Sunday, November 19, 2017

Givers and Takers

 ‘It is more blessed to give than to receive.’ (Acts 20:35b NLT)
 
In the cartoon Peanuts, Lucy once said to Charlie Brown, “We are put here to serve others.” Charlie responded, “Then what are the others here for?”  At times life does seem to be unfair.  For a season, givers may find themselves surrounded by takers.  Givers can feel unjustly used, yet, in the final analysis, takers will never know the joy of giving.

We start out in life and look at famous people.  We think how great it would be to be like them.  We start to take the things we need to fulfill our desire for notoriety.  The disciples of Jesus had this problem.  They jockeyed for position for places of honor in God’s Kingdom (Matthew 20:20-24 NLT).  Jesus knew they needed an object lesson.  He grabbed a towel and washed the disciples’ feet. He was saying to them that the greatest in his kingdom were the givers and not the takers.  His disciples were astonished, steeped in the mentality of the world; take what you want before someone else gets it.

If we are honest, we have all felt a little bit like Charlie Brown did.  He wondered if he was here to serve others, why just him and not others.  Why do I always get the short end of the stick?  The Psalmist pondered this dilemma (Psalms 73:2-3 NLT).  The bad guys were getting all the good things.  Like the Psalmist we must come to our senses, and realize that only in giving do we win, because “it is more blessed to give than receive.”  Are you a giver or a taker?  If you are the latter, you will never know the joy of giving.


Image used with permission by Microsoft.

Ken Barnes the author of “The Chicken Farm and Other Sacred Places”  YWAM Publishing
Email: 
kenbarnes737@gmail.com
website:
https://sites.google.com/site/kenbarnesbooksite/
            http://gleanings757.blogspot.com

Thursday, November 16, 2017

Short-term Gain

She (Jerusalem) defiled herself with immorality and gave no thought to her future.
(Lamentations 1:9a NLT)
 
Our culture is becoming increasingly consumed by immediate gratification.  We like fast food, get rich quick schemes, quickie divorce, having things before we can afford them.   We make choices for instant satisfaction, yet, ignoring the long-range consequences of those decisions.  If we live in this manner, we learn that dwelling only on short-term gain always leads us to long-term pain.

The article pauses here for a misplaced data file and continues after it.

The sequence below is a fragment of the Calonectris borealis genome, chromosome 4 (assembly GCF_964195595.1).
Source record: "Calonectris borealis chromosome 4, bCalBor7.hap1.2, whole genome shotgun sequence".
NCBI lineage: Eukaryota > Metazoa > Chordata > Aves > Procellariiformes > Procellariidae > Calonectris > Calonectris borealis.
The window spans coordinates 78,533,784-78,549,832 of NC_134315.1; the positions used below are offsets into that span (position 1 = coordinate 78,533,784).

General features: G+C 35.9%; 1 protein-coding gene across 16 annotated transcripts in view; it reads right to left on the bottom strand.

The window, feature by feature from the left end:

Israel had this problem.  They continually made choices without considering what it meant for them in the future.  The Bible teaches us that sin is fun for a season (Hebrews 11:25 KJV).  To choose to do something for a limited amount of pleasure which brings about an unlimited amount of suffering, is irrational, but this is the problem; sin is irrational.  Transgression is brought about by deception in one form or another.  We believe either that God does not really believe what he says about sin, or if he does, he cannot do anything about it. Both these assumptions misrepresent the character of God.  Israel believed a lie about God and started to live outside of the moral constraints that God had given them.  This is the same strategy the Devil used in the Garden of Eden.  Satan brought an accusation against God (Genesis 3: 4-5 NLT) that sowed the seeds of doubt.  Eve believed the lie and acted irrationally.  You will never obey someone you do not trust.

Are you believing a lie about God?  If you are, it will lead you to make choices without considering their future consequences.  When tempted, do we consider its implications for us, our family, and Christ himself?  If we do, we are less likely to have long-term pain at the expense of short-term gain.

Image used with permission by Microsoft.

Ken Barnes the author of “The Chicken Farm and Other Sacred Places”  YWAM Publishing
Email: 
kenbarnes737@gmail.com
website:
https://sites.google.com/site/kenbarnesbooksite/
            http://gleanings757.blogspot.com
                http://gleaningspodcast.blogspot.com